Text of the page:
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The Smart Way to Use Curation in Your Content Plan

Hailey Dale


I’m Hailey – content strategist and founder here at Your Content Empire where we help you create more profitable, purposeful and productive content — and hopefully enjoy yourself more while doing it too. Learn more about me here >>

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The Smart Way to Use Curation in Your Content Plan

Curation is the secret weapon of an efficient (and effective) content strategy that builds your business and makes managing your social media profiles simple. You’re probably familiar with this process (or downright sick of hearing about it). There are a ton of resources about it, a ton of ways to do it and each of them seems more complicated than the last. This is your guide to creating a content curation system – the easy way.

First off, what is curation? I like this definition from Heidi Cohen from this article on the Content Marketing Institute, “Content curation assembles, selects, categorizes, comments on, and presents the most relevant, highest quality information to meet your audience’s needs on a specific subject.”

Here are some of the main fears I hear from clients, peers and readers about curation:

  1. It’s too complicated
  2. It takes too much time to set up and use
  3. It wastes time promoting someone else’s stuff
  4. It doesn’t seem worth the effort since you just tweet or send it out and never think about it again

Well, what if I told you that it could be as simple as a few clicks? That’s it. Or that using this system, you can build your content curation library over time instead of all in one shot?

You’re probably also familiar with the social media 80-20 rule.

If not, here it is: About 20% of the content you post should be your own. The other 80? Other people’s content. Having a curation system is your easy path to maintaining that balance. And finally, what if I told you that your curation process could double triple duty as one of the best methods for building up your own content? Three birds, one stone kind of deal.

How I Use Curation (My Step-By-Step) – The Set-Up

1. Cleared out Feedly so that I’m starting fresh

Create an account on feedly.com if you don’t already have one (go to feedly.com and click on the ‘Get Started’ button). You might be starting from scratch, which is perfect because all you have to do is set up a new (free) account. If you already have an account and aren’t using it, wipe it clean and start fresh. If you have an account and are using it, start a new collection.

2. Added sources to Feedly (my first goal was 10 sources)

Start by adding at least 10 sources to your Feedly collection. That was my first goal, although I ended up with around 20.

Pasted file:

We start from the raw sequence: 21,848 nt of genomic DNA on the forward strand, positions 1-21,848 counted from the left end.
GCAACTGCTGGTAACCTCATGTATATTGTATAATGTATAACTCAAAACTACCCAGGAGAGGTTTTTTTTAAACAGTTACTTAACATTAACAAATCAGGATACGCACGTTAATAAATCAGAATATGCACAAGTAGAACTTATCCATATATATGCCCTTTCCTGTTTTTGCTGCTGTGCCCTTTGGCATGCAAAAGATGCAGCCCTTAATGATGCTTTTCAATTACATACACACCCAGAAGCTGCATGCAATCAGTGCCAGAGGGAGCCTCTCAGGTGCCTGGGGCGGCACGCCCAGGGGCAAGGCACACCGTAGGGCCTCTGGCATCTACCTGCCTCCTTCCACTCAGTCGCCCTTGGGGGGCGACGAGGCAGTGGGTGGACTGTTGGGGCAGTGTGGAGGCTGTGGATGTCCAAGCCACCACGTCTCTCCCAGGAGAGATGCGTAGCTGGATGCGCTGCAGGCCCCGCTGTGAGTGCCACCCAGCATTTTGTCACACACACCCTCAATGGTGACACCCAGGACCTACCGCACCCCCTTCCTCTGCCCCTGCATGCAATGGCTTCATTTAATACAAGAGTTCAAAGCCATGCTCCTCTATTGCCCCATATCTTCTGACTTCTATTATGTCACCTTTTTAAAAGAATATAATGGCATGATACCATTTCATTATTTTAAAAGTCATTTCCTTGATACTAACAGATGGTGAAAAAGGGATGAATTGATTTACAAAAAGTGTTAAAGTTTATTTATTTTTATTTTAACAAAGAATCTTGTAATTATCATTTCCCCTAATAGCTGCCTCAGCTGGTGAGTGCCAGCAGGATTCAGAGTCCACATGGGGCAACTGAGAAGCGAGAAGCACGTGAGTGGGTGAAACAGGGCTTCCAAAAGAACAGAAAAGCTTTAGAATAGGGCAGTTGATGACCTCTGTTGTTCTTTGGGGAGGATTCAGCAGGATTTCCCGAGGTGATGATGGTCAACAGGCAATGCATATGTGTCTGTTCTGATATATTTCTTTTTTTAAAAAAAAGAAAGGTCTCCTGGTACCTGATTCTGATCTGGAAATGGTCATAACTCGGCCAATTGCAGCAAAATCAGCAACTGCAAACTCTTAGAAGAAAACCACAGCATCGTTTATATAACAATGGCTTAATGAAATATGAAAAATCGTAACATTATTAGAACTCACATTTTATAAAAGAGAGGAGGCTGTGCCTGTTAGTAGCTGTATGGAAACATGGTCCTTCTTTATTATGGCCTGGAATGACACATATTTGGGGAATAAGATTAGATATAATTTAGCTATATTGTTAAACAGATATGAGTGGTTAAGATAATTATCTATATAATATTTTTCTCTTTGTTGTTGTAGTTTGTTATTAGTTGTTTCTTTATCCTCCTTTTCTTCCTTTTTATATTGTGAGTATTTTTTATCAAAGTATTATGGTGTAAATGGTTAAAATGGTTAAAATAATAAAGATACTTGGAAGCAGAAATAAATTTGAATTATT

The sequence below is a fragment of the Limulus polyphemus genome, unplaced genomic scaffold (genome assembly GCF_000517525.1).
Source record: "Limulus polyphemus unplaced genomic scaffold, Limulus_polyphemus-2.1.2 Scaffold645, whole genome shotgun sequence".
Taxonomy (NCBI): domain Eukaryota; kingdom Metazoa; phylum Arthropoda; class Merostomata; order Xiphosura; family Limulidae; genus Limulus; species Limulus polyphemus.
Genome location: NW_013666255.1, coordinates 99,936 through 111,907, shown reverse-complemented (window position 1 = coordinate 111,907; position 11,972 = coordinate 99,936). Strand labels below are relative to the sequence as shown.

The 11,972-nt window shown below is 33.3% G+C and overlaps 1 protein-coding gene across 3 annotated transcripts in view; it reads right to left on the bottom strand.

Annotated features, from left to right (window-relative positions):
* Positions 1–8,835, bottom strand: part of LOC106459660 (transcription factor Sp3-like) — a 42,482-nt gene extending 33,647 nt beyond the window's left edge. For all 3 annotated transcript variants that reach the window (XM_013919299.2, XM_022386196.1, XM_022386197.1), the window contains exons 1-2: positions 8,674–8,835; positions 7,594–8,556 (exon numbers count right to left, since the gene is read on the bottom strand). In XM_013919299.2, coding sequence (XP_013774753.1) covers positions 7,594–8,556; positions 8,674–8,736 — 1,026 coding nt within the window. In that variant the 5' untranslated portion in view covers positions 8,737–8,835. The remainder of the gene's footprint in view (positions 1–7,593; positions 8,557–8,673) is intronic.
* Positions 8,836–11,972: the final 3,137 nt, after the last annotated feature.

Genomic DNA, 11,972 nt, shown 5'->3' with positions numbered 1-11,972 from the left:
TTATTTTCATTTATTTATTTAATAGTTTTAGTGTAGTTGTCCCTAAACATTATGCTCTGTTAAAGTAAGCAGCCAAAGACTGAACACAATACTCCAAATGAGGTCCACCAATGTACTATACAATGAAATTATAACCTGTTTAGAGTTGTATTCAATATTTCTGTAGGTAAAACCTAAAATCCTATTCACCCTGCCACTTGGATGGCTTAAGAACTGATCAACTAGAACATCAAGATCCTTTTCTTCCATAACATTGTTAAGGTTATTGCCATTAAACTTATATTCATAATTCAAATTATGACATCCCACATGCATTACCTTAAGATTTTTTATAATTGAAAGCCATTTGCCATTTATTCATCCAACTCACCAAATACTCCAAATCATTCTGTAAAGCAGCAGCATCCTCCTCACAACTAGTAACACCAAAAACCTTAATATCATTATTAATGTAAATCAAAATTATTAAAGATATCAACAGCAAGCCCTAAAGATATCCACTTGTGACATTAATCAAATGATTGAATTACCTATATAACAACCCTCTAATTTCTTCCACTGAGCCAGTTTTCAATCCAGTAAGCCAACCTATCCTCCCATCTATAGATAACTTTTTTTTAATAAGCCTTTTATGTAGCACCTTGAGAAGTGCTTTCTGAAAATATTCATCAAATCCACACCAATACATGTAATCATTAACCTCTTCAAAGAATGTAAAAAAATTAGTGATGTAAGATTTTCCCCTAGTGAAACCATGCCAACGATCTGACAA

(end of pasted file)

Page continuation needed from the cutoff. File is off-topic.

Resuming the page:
Add sources you already know and love (and know your readers will love too). Whose newsletters are you subscribed to? Examples: for me these included: CoSchedule and Content Marketing Institute

If you have a Pinterest account, stop by and see the types of sources you’re pinning and seeing from the people you’re following

Type in your niche or service area (in the pick a blog, publication or topic box). Some sources will come up. When something looks like a good fit, click on the green plus button. This will add the source to your collection

3. Set up my sharing tools

The key to making your curation process simple and quick is to have a 1-button sharing extension in your browser. My favourite is from CoSchedule but other really good ones include Hootlet (from Hootsuite and available with a free account) and one from Buffer.

4. Decide on a number you want to share each day for each platform

I went with: Twitter (3 per day), Facebook page (1 per day). You have other platforms too.

Deciding on a number beforehand will make it really easy to fill those quotas.

The System

I set aside 1 hour on Fridays to go through my sources. Here’s how I do it:

1. Open Feedly

2. Scan and open anything in a new tab that looks interesting

Right-click and open in new tab. Go through quickly to open anything that looks promising. Don’t get bogged down in sorting through them yet. Depending on how many you find, you may have to do steps 2-3 in separate batches.

3. Go through the sources

Once you have your sources open in tabs, start reading them. I’m usually looking for 3 things: (1) Content my audience will love (2) Examples, stories or data I can reference in my own blog posts and content (3) Ideas or inspiration that I want to explore with my own content from my point of view. So based on these categories, I treat the best sources I find in one of three ways described below.

a) Share

  • Click on my CoSchedule Chrome Extension
  • Select what platform I’m sharing it on
  • Choose what type of post I want it to be
  • Add my own text/commentary
  • Select the date (I usually stick with best time)
  • Click ‘Add Message’
  • Tick it off on my content calendar

b) Story

  • Add to my Inspiration spreadsheet along with notes for how I plan to use it
  • Get my inspiration file as part of the DIY Content Empire Kit

c) Inspiration

  • Add to my Inspiration spreadsheet along with notes for how I plan to use it
  • Get my inspiration file as part of the DIY Content Empire Kit

4. Mark all as read in Feedly and close until next week.

5. Optional – Add 3 new sources to Feedly

Curation System Resources

Tools for managing feeds of your curation sources

#1 (What I Use): Feedly

#2 G2Reader

#3 Feedbin

Tools for click sharing of sources

#1 (What I Use): CoSchedule

#2 Hootsuite (Hootlet)

#3 Buffer

Tools for organizing inspiration

#1 (What I Use): Google Sheets (specifically my DIY Content Empire Kit templates)

#2 Trello

#3 Evernote

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